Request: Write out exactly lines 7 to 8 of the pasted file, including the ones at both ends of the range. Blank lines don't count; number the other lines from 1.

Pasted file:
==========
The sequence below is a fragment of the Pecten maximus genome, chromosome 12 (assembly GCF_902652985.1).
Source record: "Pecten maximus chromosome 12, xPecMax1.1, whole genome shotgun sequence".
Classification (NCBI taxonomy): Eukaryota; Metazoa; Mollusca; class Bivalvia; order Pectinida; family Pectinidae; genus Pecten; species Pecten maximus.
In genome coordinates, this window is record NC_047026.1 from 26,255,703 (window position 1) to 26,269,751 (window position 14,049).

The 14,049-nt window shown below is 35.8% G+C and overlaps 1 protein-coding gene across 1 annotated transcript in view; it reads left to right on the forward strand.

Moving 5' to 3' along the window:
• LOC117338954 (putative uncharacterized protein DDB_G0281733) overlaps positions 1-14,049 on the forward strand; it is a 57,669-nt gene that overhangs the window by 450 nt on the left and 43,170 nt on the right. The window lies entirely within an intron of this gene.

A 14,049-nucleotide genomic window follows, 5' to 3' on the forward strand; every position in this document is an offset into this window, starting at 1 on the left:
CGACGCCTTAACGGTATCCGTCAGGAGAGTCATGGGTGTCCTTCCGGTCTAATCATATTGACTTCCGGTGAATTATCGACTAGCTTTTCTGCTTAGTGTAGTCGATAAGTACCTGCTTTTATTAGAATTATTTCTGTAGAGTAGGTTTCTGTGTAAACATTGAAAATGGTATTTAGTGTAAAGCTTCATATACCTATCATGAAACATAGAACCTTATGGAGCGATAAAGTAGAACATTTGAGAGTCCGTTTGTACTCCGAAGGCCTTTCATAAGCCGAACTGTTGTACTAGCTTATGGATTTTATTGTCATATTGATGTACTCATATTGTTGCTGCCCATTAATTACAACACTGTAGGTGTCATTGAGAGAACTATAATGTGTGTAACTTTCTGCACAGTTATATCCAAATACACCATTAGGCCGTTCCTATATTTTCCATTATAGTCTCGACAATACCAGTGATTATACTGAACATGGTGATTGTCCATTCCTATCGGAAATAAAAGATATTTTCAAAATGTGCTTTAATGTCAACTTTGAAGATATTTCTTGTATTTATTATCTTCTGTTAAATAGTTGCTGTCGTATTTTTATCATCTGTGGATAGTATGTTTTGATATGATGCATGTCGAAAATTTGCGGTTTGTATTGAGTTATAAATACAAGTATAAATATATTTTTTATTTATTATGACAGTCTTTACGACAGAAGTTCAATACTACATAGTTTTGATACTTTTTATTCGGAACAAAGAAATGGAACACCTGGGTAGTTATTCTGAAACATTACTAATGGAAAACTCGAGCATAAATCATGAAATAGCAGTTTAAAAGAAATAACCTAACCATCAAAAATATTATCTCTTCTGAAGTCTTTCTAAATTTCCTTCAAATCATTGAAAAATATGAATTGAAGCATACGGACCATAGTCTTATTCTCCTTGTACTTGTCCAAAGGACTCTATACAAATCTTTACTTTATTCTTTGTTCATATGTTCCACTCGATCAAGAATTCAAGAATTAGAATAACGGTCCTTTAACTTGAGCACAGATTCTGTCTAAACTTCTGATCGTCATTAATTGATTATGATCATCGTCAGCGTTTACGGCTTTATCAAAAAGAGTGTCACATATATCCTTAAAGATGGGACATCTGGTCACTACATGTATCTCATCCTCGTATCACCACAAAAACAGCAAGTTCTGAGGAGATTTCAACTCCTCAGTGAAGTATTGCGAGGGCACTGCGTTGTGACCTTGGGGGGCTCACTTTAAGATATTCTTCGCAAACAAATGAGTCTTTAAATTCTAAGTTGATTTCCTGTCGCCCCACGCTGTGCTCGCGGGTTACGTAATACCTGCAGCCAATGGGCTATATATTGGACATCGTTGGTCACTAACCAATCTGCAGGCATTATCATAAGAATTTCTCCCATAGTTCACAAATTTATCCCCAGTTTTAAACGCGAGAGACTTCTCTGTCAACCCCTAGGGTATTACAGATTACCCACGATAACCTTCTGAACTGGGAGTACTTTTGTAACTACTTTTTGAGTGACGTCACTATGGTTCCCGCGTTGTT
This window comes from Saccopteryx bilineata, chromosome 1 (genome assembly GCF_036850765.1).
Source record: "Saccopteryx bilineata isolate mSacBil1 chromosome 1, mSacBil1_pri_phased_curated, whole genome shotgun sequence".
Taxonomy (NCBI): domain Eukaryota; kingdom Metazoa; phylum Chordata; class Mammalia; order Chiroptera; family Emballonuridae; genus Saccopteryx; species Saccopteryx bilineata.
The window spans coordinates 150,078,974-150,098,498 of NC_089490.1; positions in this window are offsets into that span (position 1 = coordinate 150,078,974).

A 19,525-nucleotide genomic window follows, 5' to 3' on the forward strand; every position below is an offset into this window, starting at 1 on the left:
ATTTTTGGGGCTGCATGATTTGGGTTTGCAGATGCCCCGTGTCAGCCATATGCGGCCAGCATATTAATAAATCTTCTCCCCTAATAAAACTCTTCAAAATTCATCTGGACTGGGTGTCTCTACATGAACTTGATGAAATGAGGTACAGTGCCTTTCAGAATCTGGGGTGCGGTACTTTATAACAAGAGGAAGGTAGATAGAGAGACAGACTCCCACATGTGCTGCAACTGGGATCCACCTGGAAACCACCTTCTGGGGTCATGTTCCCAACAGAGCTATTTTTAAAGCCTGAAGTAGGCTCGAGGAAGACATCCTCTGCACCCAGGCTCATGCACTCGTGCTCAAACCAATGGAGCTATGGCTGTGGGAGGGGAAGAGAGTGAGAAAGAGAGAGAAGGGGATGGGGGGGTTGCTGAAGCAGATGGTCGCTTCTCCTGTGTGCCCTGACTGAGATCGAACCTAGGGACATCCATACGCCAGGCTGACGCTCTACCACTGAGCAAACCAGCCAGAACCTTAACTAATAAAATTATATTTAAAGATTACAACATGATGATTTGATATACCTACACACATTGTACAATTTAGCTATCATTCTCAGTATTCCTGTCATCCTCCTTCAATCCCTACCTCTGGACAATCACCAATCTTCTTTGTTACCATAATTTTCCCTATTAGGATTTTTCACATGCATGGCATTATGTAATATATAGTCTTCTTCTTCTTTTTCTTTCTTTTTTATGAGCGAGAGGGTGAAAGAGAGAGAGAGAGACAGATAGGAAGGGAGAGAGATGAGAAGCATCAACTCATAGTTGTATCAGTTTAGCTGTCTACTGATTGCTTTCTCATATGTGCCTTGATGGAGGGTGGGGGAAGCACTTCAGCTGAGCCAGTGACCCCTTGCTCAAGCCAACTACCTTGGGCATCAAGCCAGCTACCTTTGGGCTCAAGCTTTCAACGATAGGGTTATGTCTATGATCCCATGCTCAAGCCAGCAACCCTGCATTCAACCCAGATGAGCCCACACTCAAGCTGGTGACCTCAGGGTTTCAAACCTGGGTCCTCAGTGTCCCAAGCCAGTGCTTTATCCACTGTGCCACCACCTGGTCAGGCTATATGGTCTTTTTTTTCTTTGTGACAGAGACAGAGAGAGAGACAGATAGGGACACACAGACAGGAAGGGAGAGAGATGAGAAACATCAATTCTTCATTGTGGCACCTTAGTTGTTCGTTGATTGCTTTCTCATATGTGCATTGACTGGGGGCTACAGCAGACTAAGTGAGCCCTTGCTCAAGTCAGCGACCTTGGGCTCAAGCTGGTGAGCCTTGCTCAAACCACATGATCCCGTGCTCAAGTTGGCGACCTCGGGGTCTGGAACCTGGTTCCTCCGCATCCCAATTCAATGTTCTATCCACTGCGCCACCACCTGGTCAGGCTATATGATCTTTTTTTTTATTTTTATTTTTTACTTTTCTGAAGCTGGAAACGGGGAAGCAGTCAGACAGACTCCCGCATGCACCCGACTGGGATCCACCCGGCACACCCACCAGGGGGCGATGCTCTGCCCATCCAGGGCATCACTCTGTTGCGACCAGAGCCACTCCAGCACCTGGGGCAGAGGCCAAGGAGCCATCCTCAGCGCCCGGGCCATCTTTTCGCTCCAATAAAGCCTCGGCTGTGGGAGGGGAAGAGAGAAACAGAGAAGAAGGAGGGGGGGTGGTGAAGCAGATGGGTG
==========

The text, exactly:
• LOC117338954 (putative uncharacterized protein DDB_G0281733) overlaps positions 1-14,049 on the forward strand; it is a 57,669-nt gene that overhangs the window by 450 nt on the left and 43,170 nt on the right. The window lies entirely within an intron of this gene.

A 14,049-nucleotide genomic window follows, 5' to 3' on the forward strand; every position in this document is an offset into this window, starting at 1 on the left: